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    As always, there is no one simple rule to ensuring that a colour you are looking at falls within your seasonal palette, but the more familiar you become with the colour theory around your seasonal palette, the more naturally it will come to you. Of course, we take the guess work out of it for you at Kettlewell, and our colours can help you understand your palette more fully, without worrying about whether you're getting it right or wrong.

    Sheila on Jul 03, 2021 1:34 PM

    Great post. So helpful for Summers.

    Linda R on Jun 24, 2021 9:18 AM

    Thanks! I’m working on Shibori dyeing as a hobby this summer. Having the reminders in print to reinforce the Club videos is helpful.

    Una on Jun 23, 2021 1:01 AM

    Well written article and I'm sure any will appreciate it, but far too complicated for me. I have my Autumn HOC of colour wallett since 1996, and three assessment charts from 1986, 2003 and the last only in May. All there in percentages! And if it's not there, I just don't wear it - simple!

    Kate on Jun 21, 2021 9:49 AM

    Interesting article but where do us blue autumns fit? I thought that we sit nearer to the winter end of the palette, but all of my best greens, mostly with blue hues, seem to be amongst the summer colours here (and most of the ones you show for summer are also sold as being suitable for autumns!) Instinctively, I feel I'm ok in all but the springy pale mints and brights, the very dusty greens of summer, and the very bright emerald of winter (and neon apple!). Would be interested in the KW view on this!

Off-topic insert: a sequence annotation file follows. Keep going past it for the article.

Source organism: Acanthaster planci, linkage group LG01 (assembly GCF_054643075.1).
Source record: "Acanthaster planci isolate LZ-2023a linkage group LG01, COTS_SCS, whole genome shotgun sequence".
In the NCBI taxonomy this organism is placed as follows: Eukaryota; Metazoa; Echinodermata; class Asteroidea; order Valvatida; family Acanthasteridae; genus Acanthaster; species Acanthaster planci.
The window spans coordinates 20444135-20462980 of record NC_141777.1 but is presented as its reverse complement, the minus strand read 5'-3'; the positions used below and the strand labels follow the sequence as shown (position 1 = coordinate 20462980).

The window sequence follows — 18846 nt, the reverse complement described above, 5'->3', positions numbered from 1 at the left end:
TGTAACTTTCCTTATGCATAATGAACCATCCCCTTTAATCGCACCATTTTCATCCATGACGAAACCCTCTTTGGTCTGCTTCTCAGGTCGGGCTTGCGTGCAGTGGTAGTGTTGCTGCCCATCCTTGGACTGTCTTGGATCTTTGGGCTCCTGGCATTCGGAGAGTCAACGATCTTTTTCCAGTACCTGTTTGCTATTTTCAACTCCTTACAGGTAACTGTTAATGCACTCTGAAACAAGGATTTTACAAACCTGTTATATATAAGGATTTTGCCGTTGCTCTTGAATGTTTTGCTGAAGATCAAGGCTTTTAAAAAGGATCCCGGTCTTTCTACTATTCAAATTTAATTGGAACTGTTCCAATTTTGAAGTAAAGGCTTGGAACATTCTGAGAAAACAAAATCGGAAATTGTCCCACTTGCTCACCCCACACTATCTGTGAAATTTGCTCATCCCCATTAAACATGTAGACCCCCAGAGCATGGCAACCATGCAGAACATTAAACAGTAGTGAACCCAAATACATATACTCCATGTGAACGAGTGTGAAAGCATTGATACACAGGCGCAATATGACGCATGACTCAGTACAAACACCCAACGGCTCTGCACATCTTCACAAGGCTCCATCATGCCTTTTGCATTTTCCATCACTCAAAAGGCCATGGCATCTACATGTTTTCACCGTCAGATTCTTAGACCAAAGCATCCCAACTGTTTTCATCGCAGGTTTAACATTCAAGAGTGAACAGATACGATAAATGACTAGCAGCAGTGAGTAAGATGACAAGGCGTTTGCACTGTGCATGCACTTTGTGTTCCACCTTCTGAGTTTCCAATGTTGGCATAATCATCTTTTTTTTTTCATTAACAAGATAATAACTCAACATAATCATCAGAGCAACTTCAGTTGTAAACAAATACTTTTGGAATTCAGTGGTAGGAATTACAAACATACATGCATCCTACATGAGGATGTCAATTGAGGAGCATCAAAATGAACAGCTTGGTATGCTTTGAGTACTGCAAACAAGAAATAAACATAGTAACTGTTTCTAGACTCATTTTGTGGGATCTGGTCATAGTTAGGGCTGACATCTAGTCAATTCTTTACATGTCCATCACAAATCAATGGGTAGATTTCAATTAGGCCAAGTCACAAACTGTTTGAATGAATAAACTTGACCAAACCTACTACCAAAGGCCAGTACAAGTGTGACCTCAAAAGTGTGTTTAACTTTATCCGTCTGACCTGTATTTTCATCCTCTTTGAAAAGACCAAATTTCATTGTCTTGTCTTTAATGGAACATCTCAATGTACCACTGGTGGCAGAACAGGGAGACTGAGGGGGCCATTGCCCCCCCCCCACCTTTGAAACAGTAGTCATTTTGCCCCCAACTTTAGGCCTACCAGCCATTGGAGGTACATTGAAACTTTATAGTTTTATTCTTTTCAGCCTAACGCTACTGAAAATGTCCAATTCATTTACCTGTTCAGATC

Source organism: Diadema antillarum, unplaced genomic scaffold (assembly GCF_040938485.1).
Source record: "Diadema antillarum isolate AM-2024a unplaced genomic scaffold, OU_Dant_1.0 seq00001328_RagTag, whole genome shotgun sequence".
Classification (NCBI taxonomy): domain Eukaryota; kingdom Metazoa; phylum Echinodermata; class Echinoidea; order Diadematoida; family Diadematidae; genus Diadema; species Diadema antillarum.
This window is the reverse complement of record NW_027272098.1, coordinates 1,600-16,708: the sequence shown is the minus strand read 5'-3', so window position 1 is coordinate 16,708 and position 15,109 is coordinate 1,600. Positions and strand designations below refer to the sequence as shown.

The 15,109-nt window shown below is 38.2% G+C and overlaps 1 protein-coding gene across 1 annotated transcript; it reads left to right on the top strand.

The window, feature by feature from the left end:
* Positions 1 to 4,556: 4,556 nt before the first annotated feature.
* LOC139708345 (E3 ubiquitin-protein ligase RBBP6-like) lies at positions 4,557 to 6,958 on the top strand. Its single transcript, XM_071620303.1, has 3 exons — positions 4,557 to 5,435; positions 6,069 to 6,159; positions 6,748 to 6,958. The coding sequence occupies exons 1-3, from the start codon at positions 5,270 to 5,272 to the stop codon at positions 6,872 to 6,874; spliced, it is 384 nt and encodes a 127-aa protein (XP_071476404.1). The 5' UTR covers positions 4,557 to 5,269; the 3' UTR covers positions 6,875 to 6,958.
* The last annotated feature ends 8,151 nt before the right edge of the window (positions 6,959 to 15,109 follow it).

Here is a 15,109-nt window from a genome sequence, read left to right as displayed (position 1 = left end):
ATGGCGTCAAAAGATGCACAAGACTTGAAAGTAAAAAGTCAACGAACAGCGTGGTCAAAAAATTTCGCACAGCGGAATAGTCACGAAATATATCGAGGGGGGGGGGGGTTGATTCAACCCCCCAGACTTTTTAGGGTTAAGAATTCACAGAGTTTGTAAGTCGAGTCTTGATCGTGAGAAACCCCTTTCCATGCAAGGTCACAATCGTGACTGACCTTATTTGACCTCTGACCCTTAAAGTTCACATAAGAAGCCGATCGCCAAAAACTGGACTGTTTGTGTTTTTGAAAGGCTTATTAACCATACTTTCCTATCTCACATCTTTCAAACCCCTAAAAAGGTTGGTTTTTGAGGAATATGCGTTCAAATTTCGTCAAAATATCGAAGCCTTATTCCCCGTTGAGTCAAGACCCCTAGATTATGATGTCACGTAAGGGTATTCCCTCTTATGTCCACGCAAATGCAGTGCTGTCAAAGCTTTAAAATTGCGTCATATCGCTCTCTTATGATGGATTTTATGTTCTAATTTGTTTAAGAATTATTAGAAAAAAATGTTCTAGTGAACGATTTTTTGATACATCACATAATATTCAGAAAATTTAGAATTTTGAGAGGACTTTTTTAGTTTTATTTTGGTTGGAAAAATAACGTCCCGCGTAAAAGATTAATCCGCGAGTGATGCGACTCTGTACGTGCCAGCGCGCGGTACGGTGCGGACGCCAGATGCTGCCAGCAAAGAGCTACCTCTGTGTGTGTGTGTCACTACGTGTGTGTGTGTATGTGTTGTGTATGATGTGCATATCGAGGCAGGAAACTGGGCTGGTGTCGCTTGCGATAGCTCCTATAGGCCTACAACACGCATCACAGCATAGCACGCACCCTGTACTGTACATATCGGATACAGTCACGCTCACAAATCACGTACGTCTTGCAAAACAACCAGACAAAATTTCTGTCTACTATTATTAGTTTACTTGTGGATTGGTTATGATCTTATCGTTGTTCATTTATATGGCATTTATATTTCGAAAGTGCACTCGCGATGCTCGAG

Kettlewell Colours: Hi Kate, because the spectrum of colour is a 3D one, rather than four separate seasonal boxes sat next to each other, there are Autumn colours that can sit near both Winter and Summer - deep teals feel 'wintery' in darkness, but because of their inherent softness they actually sit closer to where less cool but dark Summers meet Autumn, rather than where Autumn meets Winter - they lack Winter's intensity. Hope this helps!

    Barbara on Jun 20, 2021 1:40 PM

    I love these in depth blogs. I now have quite a collection of colour analysis blogs in my ‘favourites’ section. I’m surprised there is no Kettlewell response to Janet Owen’s comments directing her to Jo’s excellent blogs on seasonal sub types.

    Jeannette on Jun 19, 2021 10:10 PM

    This is such a helpful article. I'm pretty sure that I'm a summer badsed on the quizzes and my CMB analysis done 35 (!) years ago, but I'm getting a refresher analysis this week, and I can't wait for the results !

    Sharon on Jun 19, 2021 3:31 PM

    Really interesting thank you, still trying to work out what my palette is but some great tips here